Thursday, April 16, 2009

Western Star Tucks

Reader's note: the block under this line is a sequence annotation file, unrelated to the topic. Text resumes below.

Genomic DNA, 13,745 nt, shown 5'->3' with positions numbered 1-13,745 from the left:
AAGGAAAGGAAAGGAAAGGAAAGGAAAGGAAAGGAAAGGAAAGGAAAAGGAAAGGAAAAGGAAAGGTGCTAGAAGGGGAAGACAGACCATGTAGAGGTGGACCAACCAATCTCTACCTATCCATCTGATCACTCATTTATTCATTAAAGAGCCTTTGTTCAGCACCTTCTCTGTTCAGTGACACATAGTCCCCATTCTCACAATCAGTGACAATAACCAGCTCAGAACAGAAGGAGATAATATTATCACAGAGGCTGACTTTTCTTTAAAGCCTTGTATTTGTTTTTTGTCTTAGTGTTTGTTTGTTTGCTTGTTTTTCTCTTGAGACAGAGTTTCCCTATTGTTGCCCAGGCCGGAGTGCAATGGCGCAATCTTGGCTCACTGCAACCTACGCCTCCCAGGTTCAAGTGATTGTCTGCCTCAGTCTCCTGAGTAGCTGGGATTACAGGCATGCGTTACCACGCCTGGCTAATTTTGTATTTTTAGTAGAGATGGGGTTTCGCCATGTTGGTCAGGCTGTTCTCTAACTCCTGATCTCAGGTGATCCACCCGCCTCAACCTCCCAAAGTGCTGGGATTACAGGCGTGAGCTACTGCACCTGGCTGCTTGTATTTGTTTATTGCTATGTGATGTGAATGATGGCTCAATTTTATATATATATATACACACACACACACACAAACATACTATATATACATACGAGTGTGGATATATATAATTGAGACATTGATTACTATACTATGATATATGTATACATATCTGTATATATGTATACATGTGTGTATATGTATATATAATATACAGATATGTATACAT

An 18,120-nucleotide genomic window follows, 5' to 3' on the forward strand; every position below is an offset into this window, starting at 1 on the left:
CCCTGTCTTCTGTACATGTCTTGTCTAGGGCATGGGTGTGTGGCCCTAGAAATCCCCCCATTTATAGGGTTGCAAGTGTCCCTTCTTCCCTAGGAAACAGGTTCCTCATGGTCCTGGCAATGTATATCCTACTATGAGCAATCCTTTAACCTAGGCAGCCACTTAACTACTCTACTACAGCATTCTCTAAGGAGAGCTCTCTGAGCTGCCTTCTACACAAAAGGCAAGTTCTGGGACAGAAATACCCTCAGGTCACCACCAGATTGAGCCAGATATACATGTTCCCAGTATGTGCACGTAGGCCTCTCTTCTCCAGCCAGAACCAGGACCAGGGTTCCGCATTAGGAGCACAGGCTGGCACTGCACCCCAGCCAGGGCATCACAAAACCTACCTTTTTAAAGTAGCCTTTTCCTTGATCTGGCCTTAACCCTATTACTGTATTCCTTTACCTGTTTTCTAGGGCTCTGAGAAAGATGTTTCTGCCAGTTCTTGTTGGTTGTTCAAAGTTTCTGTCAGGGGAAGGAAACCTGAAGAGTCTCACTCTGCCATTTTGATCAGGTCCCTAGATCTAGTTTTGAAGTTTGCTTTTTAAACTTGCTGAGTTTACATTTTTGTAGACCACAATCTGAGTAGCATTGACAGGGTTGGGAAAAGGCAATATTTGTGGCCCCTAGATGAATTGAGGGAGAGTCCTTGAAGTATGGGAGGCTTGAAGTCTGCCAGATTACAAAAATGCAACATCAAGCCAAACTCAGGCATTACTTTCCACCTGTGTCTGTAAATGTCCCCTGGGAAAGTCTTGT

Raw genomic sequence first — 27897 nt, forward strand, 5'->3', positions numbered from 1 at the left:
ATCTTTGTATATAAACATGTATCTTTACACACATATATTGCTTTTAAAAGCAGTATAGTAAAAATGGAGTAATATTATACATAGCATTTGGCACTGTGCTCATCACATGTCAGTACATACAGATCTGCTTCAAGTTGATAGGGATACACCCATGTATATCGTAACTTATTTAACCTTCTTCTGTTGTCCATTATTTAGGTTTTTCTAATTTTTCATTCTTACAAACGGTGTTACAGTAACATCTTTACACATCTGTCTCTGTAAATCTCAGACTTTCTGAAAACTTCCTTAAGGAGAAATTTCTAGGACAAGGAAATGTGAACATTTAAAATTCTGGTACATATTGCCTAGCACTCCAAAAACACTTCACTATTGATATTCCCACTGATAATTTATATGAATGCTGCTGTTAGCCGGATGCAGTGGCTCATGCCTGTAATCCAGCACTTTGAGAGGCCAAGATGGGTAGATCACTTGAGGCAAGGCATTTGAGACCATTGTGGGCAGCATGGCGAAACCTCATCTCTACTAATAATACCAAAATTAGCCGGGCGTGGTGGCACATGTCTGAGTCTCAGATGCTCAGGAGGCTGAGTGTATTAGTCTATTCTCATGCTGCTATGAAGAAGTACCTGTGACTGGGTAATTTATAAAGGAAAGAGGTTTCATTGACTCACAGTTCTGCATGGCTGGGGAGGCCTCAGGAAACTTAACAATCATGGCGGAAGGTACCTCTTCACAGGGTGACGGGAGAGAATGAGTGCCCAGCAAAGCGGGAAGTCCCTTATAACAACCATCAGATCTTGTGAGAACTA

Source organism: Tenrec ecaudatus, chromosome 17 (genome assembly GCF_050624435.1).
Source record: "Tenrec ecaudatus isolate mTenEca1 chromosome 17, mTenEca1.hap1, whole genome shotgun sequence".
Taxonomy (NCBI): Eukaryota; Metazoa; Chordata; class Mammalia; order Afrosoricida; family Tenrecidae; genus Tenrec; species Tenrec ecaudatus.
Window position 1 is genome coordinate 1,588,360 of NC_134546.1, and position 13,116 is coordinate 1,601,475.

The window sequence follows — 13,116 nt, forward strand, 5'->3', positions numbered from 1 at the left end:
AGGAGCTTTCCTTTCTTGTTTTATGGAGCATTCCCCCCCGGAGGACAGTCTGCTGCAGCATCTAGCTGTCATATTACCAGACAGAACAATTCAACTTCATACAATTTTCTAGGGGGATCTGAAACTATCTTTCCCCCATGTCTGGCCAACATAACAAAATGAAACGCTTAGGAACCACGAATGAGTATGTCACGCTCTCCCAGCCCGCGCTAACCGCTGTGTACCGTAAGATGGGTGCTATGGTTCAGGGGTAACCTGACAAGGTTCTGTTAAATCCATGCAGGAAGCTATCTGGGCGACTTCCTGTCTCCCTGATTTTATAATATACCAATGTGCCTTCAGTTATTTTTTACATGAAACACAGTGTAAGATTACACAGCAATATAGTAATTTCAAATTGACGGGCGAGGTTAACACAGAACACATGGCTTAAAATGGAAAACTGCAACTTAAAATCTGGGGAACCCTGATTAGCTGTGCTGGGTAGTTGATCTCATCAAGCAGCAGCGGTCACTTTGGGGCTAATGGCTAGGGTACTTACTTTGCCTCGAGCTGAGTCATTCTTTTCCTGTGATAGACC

Just got some new layouts of the Western Star campaign I’ve been working on this past year. Shot in Maine last fall in a logging camp and then we shot in Little Rock this winter some over the road truckin’. For those of you that don’t know, Western Star is the Mercedes of trucks. They’re owned by Freightliner, the biggest semi truck manufacturer, but it’s their flagship brand, Western Star, that they’re most proud of. More expensive, better built. Ask any trucker and he will tell you about them. Because they have such a stellar reputation as the best built and toughest trucks, the logging industry uses them because logging trucks are beat to hell pulling 100,000 pounds of logs out of the woods over dirt, mud, and gravel roads. Over the road truckers use them too, but it’s in the woods that these trucks really excel and stand out. When I talked to the creative director, Jeff Nichols, he was very passionate about how these trucks should be portrayed. Emotional. Rugged. Not scared of anything. We wanted to show them in a non-traditional way for the trucking industry. Not the standard 3/4 beautiful sunset shots of the trucks, but down and dirty and ready to do anything. No washing or detailing them, just honest. He sold the concept to the client by showing them my hummer stuff from Alaska, my monster truck and NASCAR work, and the Jesse James book. They loved it and loved the concept. We decided to head to the northwest woods of Maine where lots of logging takes place. Beautiful country indeed. Usually there’s some sort of shot list on a job like this, but we didn’t have one. Just ideas of how the shots should look. Dirty. Rugged. The hero of the woods. Its great to work like this, but very hard too. It takes a lot of trust from the client and creative director to just turn you loose as they cross their fingers and hope you produce and all the stars align without a clear shot list….our base camp in Maine was Pelletier brothers logging company in a little town called Herman. The Pelletier brothers own about 15 Western Stars, so our idea was to hang around the lumber yard as guys came in to offload, meet them, shoot them and the truck as they worked, and hop into the cab with them as they drove back out into the woods so we could shoot out there too. Sounds like a pretty sketchy plan, but it worked out believe it or not. Truckers are a pretty crusty bunch, but so are photographers, so we all got along pretty well as my jeans are just as dirty as theirs. Saw a moose calf one day as we were cruising along through the woods, I think we scared the hell out of him. The logging road is gravel and goes about 70 miles through the woods. We went about 40 miles in to various logging camps where we would just kind of watch as trees were cut down, hauled out of the woods, and loaded onto the trucks. Take pictures of the trucks in action. Pretty cool stuff. A forestry officer is there and goes through ahead of the loggers and marks trees to cut. That way there’s no clear cutting and he knows which trees to take for the lowest impact on the forest and the critters that live there, as we all love critters and want to take care of their home. I know I keep saying it over and over, but the best part of this job is the education I get about the world. I get these intense little vignettes about a part of the world and a way of life that I would never get as just a casual traveler. Taking pictures on a job like this is really just exploring my curiosity. The camera is just the vehicle to satisfy my hunger for knowledge, and hungry I am..…. here’s a few of the layouts he finally sent me last week, and a few of my favorite images as well. Enjoy